Brain anatomy differences between deaf, hearing depend on first language learned

April 15, 2014
brain
MRI brain scan

In the first known study of its kind, researchers have shown that the language we learn as children affects brain structure, as does hearing status. The findings are reported in the Journal of Neuroscience.

While research has shown that people who are and hearing differ in , these studies have been limited to studies of individuals who are deaf and use American Sign Language (ASL) from birth. But 95 percent of the deaf population in America is born to hearing parents and use English or another spoken as their first language, usually through lip-reading. Since both language and audition are housed in nearby locations in the , understanding which differences are attributed to hearing and which to language is critical in understanding the mechanisms by which experience shapes the brain.

"What we've learned to date about differences in brain anatomy in hearing and deaf populations hasn't taken into account the diverse language experiences among people who are deaf," says senior author Guinevere Eden, D.Phil., director for the Center for the Study of Learning at Georgetown University Medical Center (GUMC).

Eden and her colleagues report on a new structural brain imaging study that shows, in addition to deafness, early language experience – English versus ASL – impacts . Half of the adult hearing and half of the deaf participants in the study had learned ASL as children from their deaf parents, while the other half had grown up using English with their hearing parents.

"We found that our deaf and hearing participants, irrespective of language experience, differed in the volume of brain white matter in their auditory cortex. But, we also found differences in left hemisphere language areas, and these differences were specific to those whose native language was ASL," Eden explains.

The research team, which includes Daniel S. Koo, PhD, and Carol J. LaSasso, PhD, of Gallaudet University in Washington, say their findings should impact studies of brain differences in deaf and hearing people going forward.

"Prior research studies comparing brain structure in individuals who are deaf and attempted to control for language experience by only focusing on those who grew up using sign language," explains Olumide Olulade, PhD, the study's lead author and post-doctoral fellow at GUMC. "However, restricting the investigation to a small minority of the deaf population means the results can't be applied to all ."

Explore further: Deaf sign language users pick up faster on body language

Related Stories

Deaf sign language users pick up faster on body language

January 12, 2012
Deaf people who use sign language are quicker at recognizing and interpreting body language than hearing non-signers, according to new research from investigators at UC Davis and UC Irvine.

Program taught in American Sign Language helps deaf achieve healthier weight

March 19, 2014
A group of deaf adults using American Sign Language in a healthy lifestyle program successfully lost weight, according to a study presented at the American Heart Association's Epidemiology & Prevention/Nutrition, Physical ...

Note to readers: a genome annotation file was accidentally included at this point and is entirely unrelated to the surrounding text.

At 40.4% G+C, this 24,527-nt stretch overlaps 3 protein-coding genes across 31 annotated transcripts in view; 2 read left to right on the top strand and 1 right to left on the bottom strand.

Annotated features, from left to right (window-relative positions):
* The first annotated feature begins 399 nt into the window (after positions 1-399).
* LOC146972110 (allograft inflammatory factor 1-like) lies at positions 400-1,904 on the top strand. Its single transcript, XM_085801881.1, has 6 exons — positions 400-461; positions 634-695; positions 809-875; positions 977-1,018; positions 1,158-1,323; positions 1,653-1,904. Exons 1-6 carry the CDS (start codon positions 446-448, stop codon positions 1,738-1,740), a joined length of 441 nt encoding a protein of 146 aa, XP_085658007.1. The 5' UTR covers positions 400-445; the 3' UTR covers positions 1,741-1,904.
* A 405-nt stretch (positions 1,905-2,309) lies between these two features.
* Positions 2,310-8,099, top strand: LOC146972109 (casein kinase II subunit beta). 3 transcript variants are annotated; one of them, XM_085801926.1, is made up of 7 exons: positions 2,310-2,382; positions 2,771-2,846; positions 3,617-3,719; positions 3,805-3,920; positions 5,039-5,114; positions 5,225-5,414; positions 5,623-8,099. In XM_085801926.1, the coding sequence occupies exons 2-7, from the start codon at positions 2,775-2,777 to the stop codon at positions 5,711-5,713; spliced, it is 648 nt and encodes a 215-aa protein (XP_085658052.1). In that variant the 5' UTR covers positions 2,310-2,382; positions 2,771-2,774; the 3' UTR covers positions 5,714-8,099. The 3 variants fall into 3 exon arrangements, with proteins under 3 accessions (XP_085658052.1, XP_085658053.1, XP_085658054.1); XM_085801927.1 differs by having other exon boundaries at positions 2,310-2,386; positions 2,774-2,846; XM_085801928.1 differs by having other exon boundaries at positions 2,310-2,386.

Early exposure to language for deaf children

June 5, 2012
(Medical Xpress) -- Most agree that the earlier you expose a child to a language, the easier it is for that child to pick it up. The same rules apply for deaf children.

A window on how language develops

March 28, 2014
Linguists have long debated what aspects of language are transmitted through culture and what aspects must be hard-wired into our brains. But it's impossible to take away the culture and study language development in isolation: ...

Need for culturally sensitive treatment for deaf patients with psychiatric disorders

March 11, 2013
Members of the Deaf community who suffer from mental health problems need culturally sensitive treatment to avoid misdiagnosis and inappropriate treatment, according to a report in the March Journal of Psychiatric Practice.

Recommended for you

Many kinds of happiness promote better health, study finds

July 21, 2017
A new study links the capacity to feel a variety of upbeat emotions to better health.

Study examines effects of stopping psychiatric medication

July 20, 2017
Despite numerous obstacles and severe withdrawal effects, long-term users of psychiatric drugs can stop taking them if they choose, and mental health care professionals could be more helpful to such individuals, according ...

Study finds gene variant increases risk for depression

July 20, 2017
A University of Central Florida study has found that a gene variant, thought to be carried by nearly 25 percent of the population, increases the odds of developing depression.

In making decisions, are you an ant or a grasshopper?

July 20, 2017
In one of Aesop's famous fables, we are introduced to the grasshopper and the ant, whose decisions about how to spend their time affect their lives and future. The jovial grasshopper has a blast all summer singing and playing, ...

Perceiving oneself as less physically active than peers is linked to a shorter lifespan

July 20, 2017
Would you say that you are physically more active, less active, or about equally active as other people your age?

Old antibiotic could form new depression treatment

July 19, 2017
An antibiotic used mostly to treat acne has been found to improve the quality of life for people with major depression, in a world-first clinical trial conducted at Deakin University.

0 comments

Please sign in to add a comment. Registration is free, and takes less than a minute. Read more

Click here to reset your password.
Sign in to get notified via email when new comments are made.